The Development of E-Portfolio Evaluation Criteria and Application to the Blackboard LMS E-Portfolio

The Development of E-Portfolio Evaluation Criteria and Application to the Blackboard LMS E-Portfolio

Gary F. McKenna, Mark Stansfield
DOI: 10.4018/jvple.2012010102
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The purpose of this paper is to develop e-portfolio evaluation criteria which will be used to review the Blackboard LMS e-portfolio being used at one Higher Education (HE) institution in the UK as evaluation criteria for reviewing e-portfolio provision does not exist in the literature. The approach taken was to initiate a wide literature search which involved reviewing over 600 articles by their abstract dating from 1995 to 2010. The findings show that little has been written about the development of e-portfolio effective practice frameworks. Therefore e-learning effective practice frameworks were used as a basis from which to design and develop an e-portfolio evaluation framework and then apply it to the university case which uses a Blackboard e-portfolio to support Personal Development Plans. The research provides a starting-point for further research into the development of robust e-portfolio evaluation models and frameworks.
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2. Background To The Case Study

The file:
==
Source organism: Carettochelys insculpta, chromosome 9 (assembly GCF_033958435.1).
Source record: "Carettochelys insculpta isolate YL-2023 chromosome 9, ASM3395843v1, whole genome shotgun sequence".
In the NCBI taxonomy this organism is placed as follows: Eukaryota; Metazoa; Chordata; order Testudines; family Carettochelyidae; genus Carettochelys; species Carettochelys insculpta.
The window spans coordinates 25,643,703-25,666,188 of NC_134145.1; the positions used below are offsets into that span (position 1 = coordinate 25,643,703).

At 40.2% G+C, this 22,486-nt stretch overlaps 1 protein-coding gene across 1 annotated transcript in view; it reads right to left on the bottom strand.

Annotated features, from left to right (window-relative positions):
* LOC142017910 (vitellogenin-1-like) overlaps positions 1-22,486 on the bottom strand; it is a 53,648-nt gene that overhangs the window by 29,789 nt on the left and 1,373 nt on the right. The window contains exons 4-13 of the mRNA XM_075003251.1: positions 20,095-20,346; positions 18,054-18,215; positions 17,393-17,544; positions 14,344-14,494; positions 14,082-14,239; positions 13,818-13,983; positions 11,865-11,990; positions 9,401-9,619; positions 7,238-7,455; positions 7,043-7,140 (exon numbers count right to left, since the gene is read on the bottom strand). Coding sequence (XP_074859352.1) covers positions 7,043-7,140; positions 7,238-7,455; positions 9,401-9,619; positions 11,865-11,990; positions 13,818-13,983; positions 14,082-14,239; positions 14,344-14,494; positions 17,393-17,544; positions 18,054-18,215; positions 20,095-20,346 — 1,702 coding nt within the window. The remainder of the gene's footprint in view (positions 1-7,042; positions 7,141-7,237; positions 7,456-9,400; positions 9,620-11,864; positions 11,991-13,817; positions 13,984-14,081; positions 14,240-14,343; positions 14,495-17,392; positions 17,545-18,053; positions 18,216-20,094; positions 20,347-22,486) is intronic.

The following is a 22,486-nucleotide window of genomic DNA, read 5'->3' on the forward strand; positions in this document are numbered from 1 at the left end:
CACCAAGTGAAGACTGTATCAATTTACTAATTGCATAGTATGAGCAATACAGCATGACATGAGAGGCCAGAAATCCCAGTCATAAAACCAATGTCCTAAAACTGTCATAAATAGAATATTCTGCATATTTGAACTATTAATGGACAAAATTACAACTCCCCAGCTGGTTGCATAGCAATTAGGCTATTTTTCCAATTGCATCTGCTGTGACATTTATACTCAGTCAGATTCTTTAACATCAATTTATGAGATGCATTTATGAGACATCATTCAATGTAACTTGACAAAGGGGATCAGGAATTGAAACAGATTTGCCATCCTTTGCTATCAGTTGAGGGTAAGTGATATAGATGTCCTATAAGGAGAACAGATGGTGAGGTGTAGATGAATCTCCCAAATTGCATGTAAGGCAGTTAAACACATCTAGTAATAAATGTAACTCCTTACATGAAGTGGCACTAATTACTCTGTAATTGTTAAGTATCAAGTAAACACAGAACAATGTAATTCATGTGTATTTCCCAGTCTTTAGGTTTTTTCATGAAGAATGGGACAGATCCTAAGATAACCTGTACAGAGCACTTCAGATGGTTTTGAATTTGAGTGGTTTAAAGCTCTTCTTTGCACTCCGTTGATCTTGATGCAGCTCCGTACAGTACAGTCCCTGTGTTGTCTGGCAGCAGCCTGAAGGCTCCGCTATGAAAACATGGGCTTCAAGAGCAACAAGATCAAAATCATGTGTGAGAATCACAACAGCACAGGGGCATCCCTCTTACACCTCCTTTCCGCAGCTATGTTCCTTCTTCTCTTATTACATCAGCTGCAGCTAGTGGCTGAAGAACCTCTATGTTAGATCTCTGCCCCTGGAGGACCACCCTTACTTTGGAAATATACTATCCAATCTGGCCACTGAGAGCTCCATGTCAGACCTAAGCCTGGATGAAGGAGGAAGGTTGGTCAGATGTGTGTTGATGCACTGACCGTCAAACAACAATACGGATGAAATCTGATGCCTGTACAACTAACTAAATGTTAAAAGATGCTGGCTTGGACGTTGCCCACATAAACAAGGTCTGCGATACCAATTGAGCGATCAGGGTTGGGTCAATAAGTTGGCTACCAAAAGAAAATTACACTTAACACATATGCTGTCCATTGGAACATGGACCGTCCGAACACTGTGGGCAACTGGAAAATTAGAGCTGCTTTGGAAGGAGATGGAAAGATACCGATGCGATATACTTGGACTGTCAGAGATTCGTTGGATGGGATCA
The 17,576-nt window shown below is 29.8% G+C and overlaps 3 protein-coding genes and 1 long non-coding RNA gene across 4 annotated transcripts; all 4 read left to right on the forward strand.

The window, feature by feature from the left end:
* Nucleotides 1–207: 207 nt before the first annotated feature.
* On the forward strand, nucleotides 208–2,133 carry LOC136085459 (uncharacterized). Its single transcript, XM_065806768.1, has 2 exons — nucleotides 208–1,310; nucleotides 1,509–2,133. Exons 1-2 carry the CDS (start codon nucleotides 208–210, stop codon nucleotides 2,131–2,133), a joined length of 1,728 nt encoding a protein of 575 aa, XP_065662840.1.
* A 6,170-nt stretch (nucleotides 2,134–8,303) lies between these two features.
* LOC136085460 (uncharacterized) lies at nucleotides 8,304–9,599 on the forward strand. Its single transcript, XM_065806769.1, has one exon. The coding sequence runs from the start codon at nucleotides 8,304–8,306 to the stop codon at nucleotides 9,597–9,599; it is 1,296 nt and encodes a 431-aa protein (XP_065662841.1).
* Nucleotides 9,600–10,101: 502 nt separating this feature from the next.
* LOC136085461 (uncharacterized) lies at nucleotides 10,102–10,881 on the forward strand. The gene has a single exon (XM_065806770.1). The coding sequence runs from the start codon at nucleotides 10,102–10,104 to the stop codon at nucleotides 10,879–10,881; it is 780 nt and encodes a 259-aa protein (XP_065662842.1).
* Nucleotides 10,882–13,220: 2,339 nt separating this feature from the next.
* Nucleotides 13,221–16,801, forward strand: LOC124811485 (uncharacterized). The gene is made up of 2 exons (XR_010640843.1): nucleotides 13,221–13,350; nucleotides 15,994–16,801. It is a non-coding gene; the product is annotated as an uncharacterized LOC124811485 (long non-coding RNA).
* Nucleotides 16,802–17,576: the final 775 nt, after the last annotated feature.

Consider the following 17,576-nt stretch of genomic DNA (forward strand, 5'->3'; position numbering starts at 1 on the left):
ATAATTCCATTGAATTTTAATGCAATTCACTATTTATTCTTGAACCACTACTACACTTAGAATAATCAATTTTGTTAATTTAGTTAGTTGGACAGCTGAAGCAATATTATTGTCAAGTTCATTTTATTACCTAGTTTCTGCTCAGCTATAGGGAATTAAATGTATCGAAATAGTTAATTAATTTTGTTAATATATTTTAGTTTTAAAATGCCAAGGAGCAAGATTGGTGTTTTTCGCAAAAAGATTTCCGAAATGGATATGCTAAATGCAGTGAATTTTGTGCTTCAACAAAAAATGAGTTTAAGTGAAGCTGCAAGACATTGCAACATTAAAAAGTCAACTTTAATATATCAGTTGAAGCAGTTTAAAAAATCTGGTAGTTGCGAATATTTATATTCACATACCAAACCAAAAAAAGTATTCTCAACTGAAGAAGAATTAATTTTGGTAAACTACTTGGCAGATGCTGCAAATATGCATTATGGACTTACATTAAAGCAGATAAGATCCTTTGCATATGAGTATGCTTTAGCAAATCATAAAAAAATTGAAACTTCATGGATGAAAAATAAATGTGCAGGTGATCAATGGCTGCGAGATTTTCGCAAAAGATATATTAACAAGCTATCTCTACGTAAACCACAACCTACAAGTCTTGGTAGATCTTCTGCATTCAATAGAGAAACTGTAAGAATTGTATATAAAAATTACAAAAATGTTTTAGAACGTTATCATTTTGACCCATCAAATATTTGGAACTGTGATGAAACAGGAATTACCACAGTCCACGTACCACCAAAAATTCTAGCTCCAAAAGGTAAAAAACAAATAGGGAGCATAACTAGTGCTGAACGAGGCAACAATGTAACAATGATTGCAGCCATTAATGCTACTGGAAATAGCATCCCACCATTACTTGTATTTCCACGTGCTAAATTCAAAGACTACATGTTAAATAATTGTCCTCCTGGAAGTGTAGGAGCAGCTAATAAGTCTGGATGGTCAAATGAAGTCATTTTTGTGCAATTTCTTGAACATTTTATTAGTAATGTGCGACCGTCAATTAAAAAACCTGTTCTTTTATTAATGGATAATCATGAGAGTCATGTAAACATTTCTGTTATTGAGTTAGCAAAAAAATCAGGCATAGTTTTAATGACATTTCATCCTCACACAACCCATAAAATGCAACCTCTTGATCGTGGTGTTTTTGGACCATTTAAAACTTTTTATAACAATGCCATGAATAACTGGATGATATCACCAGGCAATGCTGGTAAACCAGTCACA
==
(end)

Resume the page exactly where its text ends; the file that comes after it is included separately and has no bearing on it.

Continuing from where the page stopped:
This review evaluated e-learning system criteria at a higher educational institution in the UK, their initiatives for implementing and facilitating Personal Development Plans (PDP), and the Blackboard Learning Management System (LMS). A literature search was conducted to ascertain an evaluation framework that could be used to review the institution’s provision for LMS e-portfolio templates. This was because at the time of conducting the literature review there appeared to be a lack of evaluation criteria for assessing e-portfolios. As a result of this it was decided to review the e-learning literature as a basis for identifying e-portfolio assessment criteria that could be incorporated into the development of an e-portfolio evaluation framework. An e-learning framework was adapted from a previous study carried out by Stansfield and Connolly (2009) which has been recently developed and implemented in a multi HE campus environment and deemed suitable for our purposes.

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